Presidents from Clinton to Bush to Obama have leaned on him for advice and some star quality.
The American icons are all gone. Marilyn Monroe is dead. Roy Orbison. Babe Ruth. Frank Sinatra. All gone.
But Magic Johnson is still very much alive.
Many of us would have caught glimpses of his genius throughout this LA Lakers career in the ’80s — cherishing snatches of the talent that saw his given name of Earvin relegated to the bench in place of ‘Magic’.
He was the famous, glamorous Lakers’ talisman in their pan-American battles with the blue collar Boston Celtics, led by the other icon of the game during that decade, Larry Bird.
But for me, it was the 1992 Olympics that brought Johnson — along with his pals Michael Jordan, Bird, Charles Barkley and Scottie Pippen — into my front room, as he led the Dream Team to gold in Barcelona.
The arrival of this Hollywood act was like the scene at the start of the Wizard of Oz when life suddenly transforms from monochrome to a vivid technicolour. Men who I only knew from signatures on friends’ sneakers and obtuse references in imported US sitcoms now put flesh on the bones of their reputations, doing their thing in prime time on squeaky hardwood on my side of the world.
And they delivered.
However, Johnson landed into Barcelona with plenty of baggage that summer, 20 years ago. He had already retired from the game in the most shocking of circumstances on November 7, the previous year, announcing to his family first, then team-mates and finally to the world that he had HIV.
It was a moment that transcended sport and was included in news bulletins throughout the world. You’ll remember HIV was still a disease clouded by understandable fear and misconceptions and when Johnson walked out in front of a black curtain at the Forum in LA, he was thought to be condemning himself to a public death sentence.
Those of us who caught ESPN’s documentary The Announcement about that period in Johnson’s life will have learned how the news sunk in; how Johnson learned of his illness, the anxiety over telling family and team-mates and, of course, the very public fallout that exploded once he did.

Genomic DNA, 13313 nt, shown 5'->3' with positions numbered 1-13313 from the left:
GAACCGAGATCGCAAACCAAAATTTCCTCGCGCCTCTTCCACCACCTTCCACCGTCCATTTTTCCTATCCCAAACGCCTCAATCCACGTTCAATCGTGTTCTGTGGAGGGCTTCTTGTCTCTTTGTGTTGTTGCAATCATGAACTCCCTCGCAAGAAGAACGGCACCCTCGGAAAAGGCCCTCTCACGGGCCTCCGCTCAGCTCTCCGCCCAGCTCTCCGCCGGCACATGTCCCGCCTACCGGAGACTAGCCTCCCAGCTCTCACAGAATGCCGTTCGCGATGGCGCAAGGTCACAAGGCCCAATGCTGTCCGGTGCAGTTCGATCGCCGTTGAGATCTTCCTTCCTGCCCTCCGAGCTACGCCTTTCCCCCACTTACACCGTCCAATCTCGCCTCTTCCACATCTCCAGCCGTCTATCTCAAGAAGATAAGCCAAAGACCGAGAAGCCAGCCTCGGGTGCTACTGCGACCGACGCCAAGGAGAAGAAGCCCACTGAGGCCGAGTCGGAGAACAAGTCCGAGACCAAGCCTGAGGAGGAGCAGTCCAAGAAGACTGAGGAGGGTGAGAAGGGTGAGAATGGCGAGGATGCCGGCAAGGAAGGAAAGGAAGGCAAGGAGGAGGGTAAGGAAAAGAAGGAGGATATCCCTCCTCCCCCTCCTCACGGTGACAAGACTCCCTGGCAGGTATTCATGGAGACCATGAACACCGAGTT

He narrates the film himself, first tracing his emergence as a talented high school player with a big afro and smile before he moves on to a glittering stay at Michigan University.
“I don’t know if everyone feels they were born to do something,” he recalled, “but I did.”
Hollywood faces like Chris Rock paints a picture of the champagne nights after Lakers games in which Jack Nicholson and Dustin Hoffman rushed to touch Johnson’s hem and the nightclub they had in the stadium was filled with California girls. Johnson admitted he drifted and broke up with long-term college girlfriend Cookie more than once under the strain of the flattering attention. And he enjoyed it.
“I wasn’t scared to announce it,” he said later of the diagnosis, “I wasn’t scared of the media. What I was scared of is… would I see them [friends and team-mates] again?”
Happily, you know the ending — or at least the present chapter — in this tale. Johnson has survived for two decades with his illness thanks to advances in medicine.
He’s now, if not fitter, richer and happier than when he played. He owns Starbucks coffee shops in black neighbourhoods throughout the US, shopping centres, talent agencies, TV and film production companies. Presidents from Clinton to Bush to Obama have leaned on him for advice and some star quality.
And more importantly probably, he spends a large chunk of his time educating his country’s young people on the realities of HIV and AIDS, and how not to end up making an announcement of their own. “Because of the HIV virus I have attained,” he said. “I will have to retire from the Lakers.”
The world was shocked. 20 years later it’s good to have him still around.